Located 85 km from Ahmedabad, Lothal is one of the most prominent cities of the ancient Indus valley civilisation dating from 2400 BC. Lothal is situated in Dholka taluka of Ahmedabad district. The recent excavation by archaeologists unearthed inlet channels connecting the dock with a river.
Lothal’s dock, â€” the worldâ€™s earliest known â€” connected the city to an ancient course of the Sabarmati river on the trade route between Harappan cities in Sindh and the peninsula of Saurashtra when the surrounding Kutch desert of today was a part of the Arabian Sea. It was a thriving trade centre in ancient times. The techniques and tools they pioneered in water management have stood the test of time.
In recent times, Gujarat government launched the much celebrated Narmada irrigation system. Ultra-modern technology was used to construct a web of concrete canals. Hundreds of crores were spent in this project.
Today, in Dholka, Sanand and Bavla talukas, thereâ€™s a breach in the concrete canals every ten steps. These were built just six years back. In some areas, water flowed only for a day. The purpose of this exercise was to photograph the successful completion of the project for the records. Water magically vanished soon after the contractors and the officials moved out.
Farmers who dreamt of water reaching their lands are now staring at their dry fields hopelessly. Frustrated, and with survival at stake, many are selling off their pieces of land to corporate houses at throwaway prices. Hundreds of farmers have committed suicide in Gujarat in the last decade; the main reason being failure of crops because of water crisis. Such silent deaths in the dried fields never made it to the headlines, whereas official advertisements with tall claims did.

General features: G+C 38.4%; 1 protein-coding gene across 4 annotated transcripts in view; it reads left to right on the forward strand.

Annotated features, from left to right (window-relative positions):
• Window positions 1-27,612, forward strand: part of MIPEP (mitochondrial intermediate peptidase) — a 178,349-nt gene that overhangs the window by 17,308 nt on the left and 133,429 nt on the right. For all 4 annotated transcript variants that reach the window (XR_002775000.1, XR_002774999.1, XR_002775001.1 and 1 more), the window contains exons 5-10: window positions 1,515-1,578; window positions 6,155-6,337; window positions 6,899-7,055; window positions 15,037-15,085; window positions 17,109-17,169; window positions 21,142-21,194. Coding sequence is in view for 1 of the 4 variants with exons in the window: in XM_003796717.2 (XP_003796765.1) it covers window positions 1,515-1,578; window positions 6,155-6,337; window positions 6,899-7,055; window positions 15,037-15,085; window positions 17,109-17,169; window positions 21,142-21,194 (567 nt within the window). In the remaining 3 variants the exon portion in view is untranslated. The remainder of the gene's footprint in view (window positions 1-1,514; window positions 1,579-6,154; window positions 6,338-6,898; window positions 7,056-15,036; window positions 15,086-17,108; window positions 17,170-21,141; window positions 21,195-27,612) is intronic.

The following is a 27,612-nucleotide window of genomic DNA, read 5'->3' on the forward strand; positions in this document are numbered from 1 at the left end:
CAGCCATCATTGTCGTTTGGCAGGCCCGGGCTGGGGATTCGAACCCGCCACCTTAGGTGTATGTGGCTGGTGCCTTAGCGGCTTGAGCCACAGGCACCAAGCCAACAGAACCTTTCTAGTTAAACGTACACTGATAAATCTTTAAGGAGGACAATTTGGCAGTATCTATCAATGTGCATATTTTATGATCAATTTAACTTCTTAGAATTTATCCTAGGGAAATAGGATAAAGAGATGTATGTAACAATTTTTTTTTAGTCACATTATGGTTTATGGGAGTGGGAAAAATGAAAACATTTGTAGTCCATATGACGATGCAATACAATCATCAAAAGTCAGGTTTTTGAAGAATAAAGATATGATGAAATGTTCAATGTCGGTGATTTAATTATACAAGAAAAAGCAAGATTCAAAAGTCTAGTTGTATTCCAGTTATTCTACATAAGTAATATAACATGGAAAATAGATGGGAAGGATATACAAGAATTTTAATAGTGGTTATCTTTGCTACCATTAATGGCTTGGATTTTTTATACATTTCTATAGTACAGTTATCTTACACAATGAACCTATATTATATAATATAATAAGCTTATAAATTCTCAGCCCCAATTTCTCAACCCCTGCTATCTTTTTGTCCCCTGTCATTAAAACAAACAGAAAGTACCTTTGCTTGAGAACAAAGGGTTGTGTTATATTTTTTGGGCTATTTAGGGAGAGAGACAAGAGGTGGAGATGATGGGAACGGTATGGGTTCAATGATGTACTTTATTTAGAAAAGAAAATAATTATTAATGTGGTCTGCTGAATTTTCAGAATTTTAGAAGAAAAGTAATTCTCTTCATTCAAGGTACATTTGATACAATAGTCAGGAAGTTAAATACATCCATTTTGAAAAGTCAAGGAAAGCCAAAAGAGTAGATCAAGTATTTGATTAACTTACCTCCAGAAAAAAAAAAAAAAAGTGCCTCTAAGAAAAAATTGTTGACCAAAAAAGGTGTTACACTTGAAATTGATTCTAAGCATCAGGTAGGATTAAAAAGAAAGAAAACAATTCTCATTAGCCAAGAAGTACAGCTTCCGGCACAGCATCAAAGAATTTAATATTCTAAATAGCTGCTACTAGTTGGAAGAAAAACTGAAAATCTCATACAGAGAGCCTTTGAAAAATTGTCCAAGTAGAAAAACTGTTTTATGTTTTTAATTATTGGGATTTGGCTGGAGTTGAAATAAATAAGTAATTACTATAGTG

There are approximately 50,000 hectares of agriculture land and about 5,000 farmers in each of the three talukas. The farmers of Dholka made a representation against the faulty construction of the canals to the vigilance commissioner and the secretary of Narmada Nigam in December 2009. In January 2011, a representation was also made to the chief minister. On February 18 and April 11 this year, a larger group took up the issue but there was no response from the government. These areas are covered under the command area of the Narmada dam and as such irrigation of the area is integral to the project.
The â€˜Narmade-sarvadeâ€™ hoardings with pictures of gurgling water and smiling chief minister have reached every village but the water hasnâ€™t. Even if a small fraction of the money spent on such massive publicity was spent in maintaining the canal system, those thirsty farmers would have got water. Today a large chunk of the agriculture land is dry. With water being commoditised, the dry state just got drier. Natural water bodies are available for sale to the corporate, not necessarily the highest bidder.
The astronomical amounts spent on Narmada project meant for reaching water to the farmers, went down the drains. But our chief minister continues to derive political mileage out of this project. In fact, the perception of a great rural developer that he has moulded for himself, is due to Narmada project. This condition is not somewhere in the distant remote areas of Gujarat but right in the district of Ahmedabad. Tata Nano plant travelled 2500 km from Singur to Sanand in six days but water hasn’t travelled even 250 km from Narmada dam to Dholka in six long years after the construction of the canals.
Four thousand years ago when technology was in its nascent stage and lokpal was not heard of, what lead to such good construction in Lothal? With the latest technology and a vibrant economy, why is that missing today? Have people who recently praised Gujarat chief minister for his rural development ever visited these areas? And if they did, would they be able to figure out why it resembled the ruins of Lothal which is barely 25 km from the place? Water leaked through the cracks of the canal but will the scam underneath ever get leaked?